One of my New Year’s resolutions was to build a bunch of the kits that have accumulated in the basement over the years. Among them a cheap 4-wheel-drive robot chassis (well, actually the previous version, which will become significant in a paragraph or two). I had unboxed it and soldered wires on the motors months ago, so why not spend an hour or two following the instructions some more?
Lasercut chassis de-papered, check. Brass standoffs installed, check. Big rubber tires available, check. Four gearmotors bolted to chassis — oh, wait, make that three gearmotors. So I scoured the basement. Several times. Then I emailed Terry at Yourduino asking if perhaps they had a spare. Two days later the package arrived. Except the manufacturer had changed the design of the robot chassis to use gearmotors that have the electric motor in line with the gearbox instead of at right angles to it. And the gearbox is thicker than the original version and has mounting holes in different places..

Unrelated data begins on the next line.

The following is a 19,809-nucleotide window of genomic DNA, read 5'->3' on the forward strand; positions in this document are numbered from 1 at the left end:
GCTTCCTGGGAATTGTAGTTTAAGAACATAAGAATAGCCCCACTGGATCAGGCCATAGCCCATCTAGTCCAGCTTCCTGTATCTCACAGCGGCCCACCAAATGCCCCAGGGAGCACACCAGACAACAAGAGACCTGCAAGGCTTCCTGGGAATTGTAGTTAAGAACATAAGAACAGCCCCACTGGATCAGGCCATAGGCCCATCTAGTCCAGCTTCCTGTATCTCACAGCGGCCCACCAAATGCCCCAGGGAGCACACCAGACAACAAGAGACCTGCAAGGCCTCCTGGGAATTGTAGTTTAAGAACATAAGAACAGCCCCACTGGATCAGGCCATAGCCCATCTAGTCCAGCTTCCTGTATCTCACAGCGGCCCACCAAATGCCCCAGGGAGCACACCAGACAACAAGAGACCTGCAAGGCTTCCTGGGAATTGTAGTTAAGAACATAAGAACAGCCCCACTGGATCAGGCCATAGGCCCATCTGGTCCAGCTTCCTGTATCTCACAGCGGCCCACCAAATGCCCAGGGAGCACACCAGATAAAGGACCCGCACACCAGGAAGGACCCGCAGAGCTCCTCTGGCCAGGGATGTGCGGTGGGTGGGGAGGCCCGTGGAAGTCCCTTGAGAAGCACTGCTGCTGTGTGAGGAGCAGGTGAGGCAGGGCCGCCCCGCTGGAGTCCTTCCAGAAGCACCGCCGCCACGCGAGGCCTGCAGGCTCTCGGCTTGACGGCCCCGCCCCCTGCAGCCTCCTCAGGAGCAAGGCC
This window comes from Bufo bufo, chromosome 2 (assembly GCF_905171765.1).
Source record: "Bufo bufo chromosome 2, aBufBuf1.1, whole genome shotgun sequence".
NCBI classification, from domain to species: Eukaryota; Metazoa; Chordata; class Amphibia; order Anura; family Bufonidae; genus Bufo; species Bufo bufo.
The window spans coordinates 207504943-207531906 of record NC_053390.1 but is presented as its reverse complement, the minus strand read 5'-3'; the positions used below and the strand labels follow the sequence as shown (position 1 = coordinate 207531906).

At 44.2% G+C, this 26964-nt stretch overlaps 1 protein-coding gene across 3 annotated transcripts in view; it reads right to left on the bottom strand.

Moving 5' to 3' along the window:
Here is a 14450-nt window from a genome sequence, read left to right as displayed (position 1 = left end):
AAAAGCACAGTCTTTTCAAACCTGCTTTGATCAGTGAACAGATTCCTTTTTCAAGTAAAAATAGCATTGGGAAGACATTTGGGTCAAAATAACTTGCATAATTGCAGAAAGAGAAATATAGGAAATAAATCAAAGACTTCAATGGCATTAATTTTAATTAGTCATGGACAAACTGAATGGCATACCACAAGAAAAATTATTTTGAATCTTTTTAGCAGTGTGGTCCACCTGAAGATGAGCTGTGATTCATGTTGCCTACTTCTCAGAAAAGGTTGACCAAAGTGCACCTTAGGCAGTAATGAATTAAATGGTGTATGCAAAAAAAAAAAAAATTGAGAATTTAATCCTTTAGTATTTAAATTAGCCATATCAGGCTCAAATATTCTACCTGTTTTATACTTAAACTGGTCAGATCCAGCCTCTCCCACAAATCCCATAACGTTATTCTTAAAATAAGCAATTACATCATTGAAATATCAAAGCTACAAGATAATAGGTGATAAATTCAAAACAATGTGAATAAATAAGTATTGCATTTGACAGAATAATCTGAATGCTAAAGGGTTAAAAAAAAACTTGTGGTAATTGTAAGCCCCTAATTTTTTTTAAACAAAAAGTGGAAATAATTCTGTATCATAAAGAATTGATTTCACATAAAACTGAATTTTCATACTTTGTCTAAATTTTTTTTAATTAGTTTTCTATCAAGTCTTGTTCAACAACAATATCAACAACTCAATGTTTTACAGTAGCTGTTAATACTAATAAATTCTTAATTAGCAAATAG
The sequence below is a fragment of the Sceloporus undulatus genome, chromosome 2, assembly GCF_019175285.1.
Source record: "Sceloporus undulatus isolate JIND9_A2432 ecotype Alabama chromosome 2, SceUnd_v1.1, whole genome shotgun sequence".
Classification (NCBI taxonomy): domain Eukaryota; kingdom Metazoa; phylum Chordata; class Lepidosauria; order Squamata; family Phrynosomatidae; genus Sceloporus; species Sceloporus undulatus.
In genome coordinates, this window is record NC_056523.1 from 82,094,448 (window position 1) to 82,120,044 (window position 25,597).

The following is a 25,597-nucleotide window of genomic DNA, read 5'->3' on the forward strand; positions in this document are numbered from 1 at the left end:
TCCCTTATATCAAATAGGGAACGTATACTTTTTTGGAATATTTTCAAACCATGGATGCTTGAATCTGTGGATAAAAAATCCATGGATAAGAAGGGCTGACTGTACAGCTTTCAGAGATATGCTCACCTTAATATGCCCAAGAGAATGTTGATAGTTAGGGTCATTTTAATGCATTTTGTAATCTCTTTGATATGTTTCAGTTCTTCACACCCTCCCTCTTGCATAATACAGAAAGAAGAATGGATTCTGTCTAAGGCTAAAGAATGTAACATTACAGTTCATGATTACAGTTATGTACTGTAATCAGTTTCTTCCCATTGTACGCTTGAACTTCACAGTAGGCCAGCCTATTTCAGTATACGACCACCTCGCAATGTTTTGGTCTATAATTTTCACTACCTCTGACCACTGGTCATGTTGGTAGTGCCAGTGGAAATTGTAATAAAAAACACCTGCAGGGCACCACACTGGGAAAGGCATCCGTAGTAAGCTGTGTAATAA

So of course — between other projects — I started designing a little printable adaptor that would fit the laser-cut slots in the chassis but still be able to mount the gearmotor so that its shaft would line up with the shafts of the other three motors. All this just because I wanted to get the fershlugginer kit assembled and off my work table.
Then this morning I was down at Local64 (because I had put a bunch of files in my Dropbox folder there to use at home, but not the one I needed) when I looked at the bin of random components and solderless breadboards underneath the 3D printer. I don’t know that there’s really any moral to this story.